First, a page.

Providing federal dollars to states to help subsidize low tuition at the public universities is a great idea if your ultimate goal is to pander to the public’s desire to have someone else pay for what is one of the most costly investments you can make in yourself or the members of your family.
However, it is also one of the most regressive economic stances you can take when put into practice, and we should stop pretending there is anything progressive about these proposals. Populist maybe, but not progressive.
Don Francis is president of the Association of Independent Colleges and Universities of Pennsylvania.
The U.S. Department of Education should largely keep its current model for student loan servicing, but officials should set higher and more consistent standards for the companies they hire to do that work, according to recommendations issued Friday by an interagency task force.
The recommendations will inform the Education Department’s new contract with loan servicers that it expects to sign at some point next year.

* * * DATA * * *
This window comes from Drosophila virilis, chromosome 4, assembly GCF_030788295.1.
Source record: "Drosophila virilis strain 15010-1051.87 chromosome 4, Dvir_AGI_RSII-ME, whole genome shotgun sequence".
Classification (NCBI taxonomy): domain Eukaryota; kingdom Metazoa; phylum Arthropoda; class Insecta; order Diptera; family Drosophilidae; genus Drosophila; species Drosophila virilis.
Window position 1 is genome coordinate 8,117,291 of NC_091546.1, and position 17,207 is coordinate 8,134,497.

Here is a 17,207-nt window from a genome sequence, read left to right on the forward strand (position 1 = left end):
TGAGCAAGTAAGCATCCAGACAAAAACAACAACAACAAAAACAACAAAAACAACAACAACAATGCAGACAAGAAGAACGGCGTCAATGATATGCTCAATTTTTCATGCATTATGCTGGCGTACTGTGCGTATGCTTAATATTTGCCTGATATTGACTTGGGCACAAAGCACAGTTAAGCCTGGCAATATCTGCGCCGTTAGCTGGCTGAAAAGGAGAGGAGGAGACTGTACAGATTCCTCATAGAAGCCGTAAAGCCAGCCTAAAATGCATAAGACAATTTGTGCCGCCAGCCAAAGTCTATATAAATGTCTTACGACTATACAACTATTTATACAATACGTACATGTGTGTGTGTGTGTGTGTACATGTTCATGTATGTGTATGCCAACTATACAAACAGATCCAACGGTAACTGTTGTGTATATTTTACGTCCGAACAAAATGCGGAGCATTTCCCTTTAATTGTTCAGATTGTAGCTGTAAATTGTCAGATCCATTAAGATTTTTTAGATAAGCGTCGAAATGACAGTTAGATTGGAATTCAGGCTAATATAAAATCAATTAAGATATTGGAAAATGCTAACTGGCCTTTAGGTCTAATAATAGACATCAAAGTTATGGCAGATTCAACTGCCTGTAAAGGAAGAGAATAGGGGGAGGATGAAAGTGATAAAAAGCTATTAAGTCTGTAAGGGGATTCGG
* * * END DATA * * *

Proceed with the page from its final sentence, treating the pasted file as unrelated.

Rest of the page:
The task force, convened by the Obama administration earlier this year as part of a push to improve federal student loan servicing, suggested in a report that the Education Department continue to have multiple contractors who compete among themselves for new loan servicing business from the government. The government should pay contractors extra to help borrowers deemed at a high risk of default and it should standardize some of their activities as they compete among themselves for new accounts, the report says. For example, all contractors should be required to provide borrowers with information about income-based repayment programs.